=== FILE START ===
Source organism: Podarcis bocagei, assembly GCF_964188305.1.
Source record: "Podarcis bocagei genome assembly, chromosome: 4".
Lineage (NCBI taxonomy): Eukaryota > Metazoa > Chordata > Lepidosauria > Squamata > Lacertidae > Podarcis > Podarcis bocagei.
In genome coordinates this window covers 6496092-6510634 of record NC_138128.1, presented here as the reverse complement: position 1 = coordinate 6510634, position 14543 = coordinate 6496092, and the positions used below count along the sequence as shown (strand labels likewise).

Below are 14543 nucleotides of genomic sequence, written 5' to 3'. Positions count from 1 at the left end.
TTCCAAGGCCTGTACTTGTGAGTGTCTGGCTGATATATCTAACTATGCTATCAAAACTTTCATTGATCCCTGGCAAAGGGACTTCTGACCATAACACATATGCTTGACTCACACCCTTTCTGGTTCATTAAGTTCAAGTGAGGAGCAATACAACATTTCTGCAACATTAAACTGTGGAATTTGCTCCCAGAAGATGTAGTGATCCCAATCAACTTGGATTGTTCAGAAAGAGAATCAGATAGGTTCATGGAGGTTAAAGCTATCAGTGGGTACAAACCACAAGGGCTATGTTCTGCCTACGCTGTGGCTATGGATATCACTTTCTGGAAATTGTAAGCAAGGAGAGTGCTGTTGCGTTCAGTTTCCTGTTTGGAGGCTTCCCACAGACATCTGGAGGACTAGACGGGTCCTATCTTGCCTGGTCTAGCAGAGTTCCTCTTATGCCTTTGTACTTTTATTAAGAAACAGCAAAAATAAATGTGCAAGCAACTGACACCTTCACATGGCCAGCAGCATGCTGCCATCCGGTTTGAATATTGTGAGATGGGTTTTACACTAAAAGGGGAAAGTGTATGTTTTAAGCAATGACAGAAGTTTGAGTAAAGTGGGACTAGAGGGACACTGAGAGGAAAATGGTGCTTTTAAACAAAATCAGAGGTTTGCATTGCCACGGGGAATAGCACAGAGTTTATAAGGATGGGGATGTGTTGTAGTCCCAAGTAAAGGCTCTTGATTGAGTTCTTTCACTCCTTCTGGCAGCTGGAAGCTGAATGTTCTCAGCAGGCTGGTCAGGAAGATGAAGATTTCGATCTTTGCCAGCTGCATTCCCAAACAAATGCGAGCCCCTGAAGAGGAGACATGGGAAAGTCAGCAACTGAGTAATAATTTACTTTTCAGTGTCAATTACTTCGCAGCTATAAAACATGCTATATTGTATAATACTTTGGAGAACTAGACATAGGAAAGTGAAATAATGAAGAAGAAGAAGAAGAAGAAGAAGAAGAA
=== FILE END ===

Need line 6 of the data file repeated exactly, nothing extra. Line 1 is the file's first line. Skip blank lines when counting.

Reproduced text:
TTCCAAGGCCTGTACTTGTGAGTGTCTGGCTGATATATCTAACTATGCTATCAAAACTTTCATTGATCCCTGGCAAAGGGACTTCTGACCATAACACATATGCTTGACTCACACCCTTTCTGGTTCATTAAGTTCAAGTGAGGAGCAATACAACATTTCTGCAACATTAAACTGTGGAATTTGCTCCCAGAAGATGTAGTGATCCCAATCAACTTGGATTGTTCAGAAAGAGAATCAGATAGGTTCATGGAGGTTAAAGCTATCAGTGGGTACAAACCACAAGGGCTATGTTCTGCCTACGCTGTGGCTATGGATATCACTTTCTGGAAATTGTAAGCAAGGAGAGTGCTGTTGCGTTCAGTTTCCTGTTTGGAGGCTTCCCACAGACATCTGGAGGACTAGACGGGTCCTATCTTGCCTGGTCTAGCAGAGTTCCTCTTATGCCTTTGTACTTTTATTAAGAAACAGCAAAAATAAATGTGCAAGCAACTGACACCTTCACATGGCCAGCAGCATGCTGCCATCCGGTTTGAATATTGTGAGATGGGTTTTACACTAAAAGGGGAAAGTGTATGTTTTAAGCAATGACAGAAGTTTGAGTAAAGTGGGACTAGAGGGACACTGAGAGGAAAATGGTGCTTTTAAACAAAATCAGAGGTTTGCATTGCCACGGGGAATAGCACAGAGTTTATAAGGATGGGGATGTGTTGTAGTCCCAAGTAAAGGCTCTTGATTGAGTTCTTTCACTCCTTCTGGCAGCTGGAAGCTGAATGTTCTCAGCAGGCTGGTCAGGAAGATGAAGATTTCGATCTTTGCCAGCTGCATTCCCAAACAAATGCGAGCCCCTGAAGAGGAGACATGGGAAAGTCAGCAACTGAGTAATAATTTACTTTTCAGTGTCAATTACTTCGCAGCTATAAAACATGCTATATTGTATAATACTTTGGAGAACTAGACATAGGAAAGTGAAATAATGAAGAAGAAGAAGAAGAAGAAGAAGAAGAA